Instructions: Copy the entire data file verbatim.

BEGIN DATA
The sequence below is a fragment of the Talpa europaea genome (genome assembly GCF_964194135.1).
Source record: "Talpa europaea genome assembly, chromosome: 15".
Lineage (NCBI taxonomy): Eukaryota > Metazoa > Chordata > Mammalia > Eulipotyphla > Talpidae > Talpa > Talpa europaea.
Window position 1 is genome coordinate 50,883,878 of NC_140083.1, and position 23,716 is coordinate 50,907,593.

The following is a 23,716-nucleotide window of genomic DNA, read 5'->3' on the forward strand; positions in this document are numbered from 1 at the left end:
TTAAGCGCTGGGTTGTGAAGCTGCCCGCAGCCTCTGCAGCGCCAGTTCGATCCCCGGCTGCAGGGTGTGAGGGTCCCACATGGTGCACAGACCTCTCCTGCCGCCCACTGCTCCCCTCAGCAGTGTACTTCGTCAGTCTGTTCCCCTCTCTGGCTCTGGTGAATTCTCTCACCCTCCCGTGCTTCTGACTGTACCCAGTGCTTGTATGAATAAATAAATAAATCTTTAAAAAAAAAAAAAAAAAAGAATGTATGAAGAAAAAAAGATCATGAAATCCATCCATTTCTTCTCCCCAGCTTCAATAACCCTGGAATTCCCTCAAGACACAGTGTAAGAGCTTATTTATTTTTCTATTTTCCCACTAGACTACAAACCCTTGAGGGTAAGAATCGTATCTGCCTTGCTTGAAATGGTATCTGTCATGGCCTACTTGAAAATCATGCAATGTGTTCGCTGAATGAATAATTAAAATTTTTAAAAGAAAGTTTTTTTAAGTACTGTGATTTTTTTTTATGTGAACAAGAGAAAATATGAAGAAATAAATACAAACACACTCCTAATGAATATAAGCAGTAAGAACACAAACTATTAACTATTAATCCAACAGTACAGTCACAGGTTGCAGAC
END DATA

The sequence below is a fragment of the Talpa europaea genome (genome assembly GCF_964194135.1).
Source record: "Talpa europaea genome assembly, chromosome: 15".
Lineage (NCBI taxonomy): Eukaryota > Metazoa > Chordata > Mammalia > Eulipotyphla > Talpidae > Talpa > Talpa europaea.
Window position 1 is genome coordinate 50,883,878 of NC_140083.1, and position 23,716 is coordinate 50,907,593.

The following is a 23,716-nucleotide window of genomic DNA, read 5'->3' on the forward strand; positions in this document are numbered from 1 at the left end:
TTAAGCGCTGGGTTGTGAAGCTGCCCGCAGCCTCTGCAGCGCCAGTTCGATCCCCGGCTGCAGGGTGTGAGGGTCCCACATGGTGCACAGACCTCTCCTGCCGCCCACTGCTCCCCTCAGCAGTGTACTTCGTCAGTCTGTTCCCCTCTCTGGCTCTGGTGAATTCTCTCACCCTCCCGTGCTTCTGACTGTACCCAGTGCTTGTATGAATAAATAAATAAATCTTTAAAAAAAAAAAAAAAAAAGAATGTATGAAGAAAAAAAGATCATGAAATCCATCCATTTCTTCTCCCCAGCTTCAATAACCCTGGAATTCCCTCAAGACACAGTGTAAGAGCTTATTTATTTTTCTATTTTCCCACTAGACTACAAACCCTTGAGGGTAAGAATCGTATCTGCCTTGCTTGAAATGGTATCTGTCATGGCCTACTTGAAAATCATGCAATGTGTTCGCTGAATGAATAATTAAAATTTTTAAAAGAAAGTTTTTTTAAGTACTGTGATTTTTTTTTATGTGAACAAGAGAAAATATGAAGAAATAAATACAAACACACTCCTAATGAATATAAGCAGTAAGAACACAAACTATTAACTATTAATCCAACAGTACAGTCACAGGTTGCAGAC